The romance is pretty light in this one, but I was okay with it. During most of her dark time, I think that it would have been unrealistic. But I will say that the romance that was there wasn't quite the direction that I expected it to go, but I was still pleased with it, and think that it fit the tone of the book. 

    I really enjoyed watching Emma grow, the amazing family that she has, and the support from Logan (even though their friendship was tested, and that it evolved) and her other friends that she learned to lean on and begin to let in bit after bit. Emma was well on her way to figuring out how to live as a person who has lost her sight, as well as into a beautiful and strong person. 

    The ending was nice, and gave me completion. Though I wouldn't mind more time with these characters, and I was sad for the time to end, I like how it wrapped up and where it left me in Emma's story.

Bottom Line: Journey of a girl finding her way in a world without sight. Also firmly a story of family and friendship.

My question to you, my lovely readers:
If you had to chose, would you lose sight or hearing?


  1. This sounds like a beautiful read, I'm glad to hear you enjoyed it so much! Lovely review! :-)

  2. It sounds like an intense one again mainly as it was realistic! It's great when the authors manage to do that.

  3. I love the sound of this because it's such a unique POV. MCs with disabilities aren't explored frequently enough in YA!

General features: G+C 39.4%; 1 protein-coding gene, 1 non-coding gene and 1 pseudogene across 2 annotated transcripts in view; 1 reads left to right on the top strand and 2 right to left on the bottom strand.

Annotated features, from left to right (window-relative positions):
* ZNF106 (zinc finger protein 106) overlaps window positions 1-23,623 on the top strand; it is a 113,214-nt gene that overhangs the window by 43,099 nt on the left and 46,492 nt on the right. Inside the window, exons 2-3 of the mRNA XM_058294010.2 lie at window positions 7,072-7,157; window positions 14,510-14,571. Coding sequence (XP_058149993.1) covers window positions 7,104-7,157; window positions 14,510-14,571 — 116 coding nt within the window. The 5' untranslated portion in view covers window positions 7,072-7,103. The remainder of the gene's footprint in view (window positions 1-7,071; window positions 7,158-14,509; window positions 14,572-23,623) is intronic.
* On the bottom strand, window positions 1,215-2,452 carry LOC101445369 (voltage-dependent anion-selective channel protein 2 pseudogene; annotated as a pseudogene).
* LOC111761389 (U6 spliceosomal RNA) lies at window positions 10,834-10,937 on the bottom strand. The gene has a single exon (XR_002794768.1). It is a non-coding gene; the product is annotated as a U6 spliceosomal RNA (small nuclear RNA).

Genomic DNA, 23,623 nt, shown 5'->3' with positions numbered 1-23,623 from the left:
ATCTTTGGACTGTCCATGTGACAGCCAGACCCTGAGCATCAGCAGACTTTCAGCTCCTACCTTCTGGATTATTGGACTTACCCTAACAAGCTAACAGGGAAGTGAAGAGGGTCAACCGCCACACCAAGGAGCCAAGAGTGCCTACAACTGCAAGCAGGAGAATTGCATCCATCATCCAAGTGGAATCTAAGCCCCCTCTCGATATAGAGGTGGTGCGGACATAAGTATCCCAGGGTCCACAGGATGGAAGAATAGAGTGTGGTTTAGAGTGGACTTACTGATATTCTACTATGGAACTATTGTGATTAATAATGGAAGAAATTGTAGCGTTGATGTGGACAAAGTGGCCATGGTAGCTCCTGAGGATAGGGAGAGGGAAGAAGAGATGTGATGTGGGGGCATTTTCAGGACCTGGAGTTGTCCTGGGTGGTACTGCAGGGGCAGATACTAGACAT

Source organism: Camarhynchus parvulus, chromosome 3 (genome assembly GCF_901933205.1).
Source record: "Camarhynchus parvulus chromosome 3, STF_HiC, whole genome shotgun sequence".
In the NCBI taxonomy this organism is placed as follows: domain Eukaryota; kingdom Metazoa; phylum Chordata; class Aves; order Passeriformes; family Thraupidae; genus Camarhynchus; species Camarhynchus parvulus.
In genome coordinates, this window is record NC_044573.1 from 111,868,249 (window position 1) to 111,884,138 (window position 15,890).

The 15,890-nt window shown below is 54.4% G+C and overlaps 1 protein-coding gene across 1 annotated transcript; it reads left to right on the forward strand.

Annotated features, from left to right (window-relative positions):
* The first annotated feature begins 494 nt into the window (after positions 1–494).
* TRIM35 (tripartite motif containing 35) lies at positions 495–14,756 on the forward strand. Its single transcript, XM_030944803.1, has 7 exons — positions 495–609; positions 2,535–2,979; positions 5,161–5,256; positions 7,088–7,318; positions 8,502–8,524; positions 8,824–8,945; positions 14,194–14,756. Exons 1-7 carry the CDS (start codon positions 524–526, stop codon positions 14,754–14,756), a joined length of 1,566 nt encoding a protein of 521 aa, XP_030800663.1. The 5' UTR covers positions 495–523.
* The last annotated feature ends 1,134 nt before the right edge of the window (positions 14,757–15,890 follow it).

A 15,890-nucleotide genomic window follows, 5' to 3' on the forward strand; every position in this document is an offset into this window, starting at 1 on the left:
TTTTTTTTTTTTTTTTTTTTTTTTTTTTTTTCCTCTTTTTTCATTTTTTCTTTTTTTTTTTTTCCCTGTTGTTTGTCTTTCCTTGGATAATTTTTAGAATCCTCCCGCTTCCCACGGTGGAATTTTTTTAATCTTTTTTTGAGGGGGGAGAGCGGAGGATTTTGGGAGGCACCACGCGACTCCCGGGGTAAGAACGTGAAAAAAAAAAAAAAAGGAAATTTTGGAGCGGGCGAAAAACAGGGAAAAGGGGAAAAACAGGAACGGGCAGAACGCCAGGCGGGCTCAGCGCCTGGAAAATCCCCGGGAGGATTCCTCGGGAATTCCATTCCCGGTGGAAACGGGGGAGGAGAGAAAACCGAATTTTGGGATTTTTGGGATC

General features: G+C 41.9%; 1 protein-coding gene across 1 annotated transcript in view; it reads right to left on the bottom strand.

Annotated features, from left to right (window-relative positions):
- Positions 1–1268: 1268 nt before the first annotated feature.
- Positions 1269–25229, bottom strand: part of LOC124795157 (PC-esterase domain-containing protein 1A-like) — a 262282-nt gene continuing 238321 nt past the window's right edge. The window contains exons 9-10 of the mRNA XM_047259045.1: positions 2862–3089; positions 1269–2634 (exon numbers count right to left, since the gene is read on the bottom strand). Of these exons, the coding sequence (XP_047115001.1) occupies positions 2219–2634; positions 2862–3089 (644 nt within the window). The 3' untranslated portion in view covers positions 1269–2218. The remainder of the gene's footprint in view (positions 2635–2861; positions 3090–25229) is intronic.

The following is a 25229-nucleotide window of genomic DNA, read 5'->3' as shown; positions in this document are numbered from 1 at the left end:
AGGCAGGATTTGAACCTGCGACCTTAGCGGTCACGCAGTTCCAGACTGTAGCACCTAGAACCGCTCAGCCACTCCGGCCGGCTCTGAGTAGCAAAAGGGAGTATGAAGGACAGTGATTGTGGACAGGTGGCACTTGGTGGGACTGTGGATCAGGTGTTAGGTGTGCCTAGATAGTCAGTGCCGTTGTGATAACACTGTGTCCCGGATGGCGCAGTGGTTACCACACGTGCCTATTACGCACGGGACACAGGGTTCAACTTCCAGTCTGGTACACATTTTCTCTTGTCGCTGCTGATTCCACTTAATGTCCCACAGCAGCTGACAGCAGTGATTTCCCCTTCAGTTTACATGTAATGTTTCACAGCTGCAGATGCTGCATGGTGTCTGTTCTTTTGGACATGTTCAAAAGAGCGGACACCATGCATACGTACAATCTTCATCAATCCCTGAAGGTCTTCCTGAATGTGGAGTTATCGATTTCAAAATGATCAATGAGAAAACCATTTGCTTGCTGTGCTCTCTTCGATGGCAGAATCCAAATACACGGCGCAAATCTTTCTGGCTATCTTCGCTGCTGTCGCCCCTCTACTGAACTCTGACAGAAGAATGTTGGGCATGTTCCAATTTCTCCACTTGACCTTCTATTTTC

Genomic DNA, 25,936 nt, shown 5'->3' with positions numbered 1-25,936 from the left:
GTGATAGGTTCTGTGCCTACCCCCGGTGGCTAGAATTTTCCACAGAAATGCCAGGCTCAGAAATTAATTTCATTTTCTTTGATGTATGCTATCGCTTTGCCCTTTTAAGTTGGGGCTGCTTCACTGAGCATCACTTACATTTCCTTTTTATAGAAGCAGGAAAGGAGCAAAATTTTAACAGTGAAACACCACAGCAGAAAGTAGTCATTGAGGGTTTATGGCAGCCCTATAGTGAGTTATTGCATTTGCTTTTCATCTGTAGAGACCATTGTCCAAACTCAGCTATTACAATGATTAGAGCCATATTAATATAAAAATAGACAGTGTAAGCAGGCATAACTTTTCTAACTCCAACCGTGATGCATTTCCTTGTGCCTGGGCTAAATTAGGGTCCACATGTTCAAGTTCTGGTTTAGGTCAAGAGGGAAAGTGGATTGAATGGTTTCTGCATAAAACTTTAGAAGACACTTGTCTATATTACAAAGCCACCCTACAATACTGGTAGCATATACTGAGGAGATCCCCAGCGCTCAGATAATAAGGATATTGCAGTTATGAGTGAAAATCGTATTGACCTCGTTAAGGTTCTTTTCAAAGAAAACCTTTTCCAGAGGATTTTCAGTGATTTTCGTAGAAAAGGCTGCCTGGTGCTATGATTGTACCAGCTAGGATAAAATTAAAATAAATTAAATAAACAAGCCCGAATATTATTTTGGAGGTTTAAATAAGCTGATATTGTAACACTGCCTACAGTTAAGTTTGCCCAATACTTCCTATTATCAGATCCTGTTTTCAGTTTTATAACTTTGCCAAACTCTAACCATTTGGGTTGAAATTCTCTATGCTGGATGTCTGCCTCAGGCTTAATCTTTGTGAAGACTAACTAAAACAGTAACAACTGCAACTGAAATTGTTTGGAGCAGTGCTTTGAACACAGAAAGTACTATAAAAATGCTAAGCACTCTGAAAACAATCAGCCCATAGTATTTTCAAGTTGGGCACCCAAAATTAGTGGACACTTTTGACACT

4. This sounds a little intense and dark Brandi. Very different for me, but I think I'd enjoy it.

    Naomi @ Nomi’s Paranormal Palace

  5. Sounds like a thought provoking read. I always think of all the senses to lose to lose my eye sight would be the worst.

  6. Being born with a disability is challenging enough as it is, but developing one later on in life would be a lot more difficult I would think. I know how much you love these types of reads, Brandi, so I'm thrilled that this book hit its mark. I think sight is more important than hearing, but then I'd have to give up audiobooks... I just don't know!

  7. I haven't come across many with a blind main character (only She is Not Invisible- which I also haven't read yet) but you can just imagine how much big of a change it would be (and really, as readers, for us too) it would be pretty interesting to see how that's handled throughout the story though and it does sound like it was realistically done. THAT'S THE HARDEST QUESTION EVER. As a reader, I would say hearing but music means the same to me as books do, so uhm, yeah, I have no clue. Can I lose a finger or toe instead?

  8. Oh wow, I am definitely adding this book to my TBR. I have seen it around but never quite read a review on it, and this sounds like the perfect thing for me. I always want to see inside the minds of those disabled or going through hardships and this book sounds perfect for that. As for the question, I really couldn't choose. I don't like audio books - I like reading things for myself and so on because listening too long unless I am 100% engaged leaves me distracted and daydreaming, so I would lose my reading. And no hearing would mean no music, and that is something which is also constantly in my life...

  9. I've never heard of this one; it sounds fascinating. And oh gosh, I'd hate to be blind OR deaf...but I don't know what I'd pick. I guess maybe deaf because then I could still see everyone and get around. AND I could read!


  10. This sounds like an interesting book. I don't read many like this, but it does sound intriguing. Honestly, I don't know whether I would want to go blind or deaf. That's such a hard question.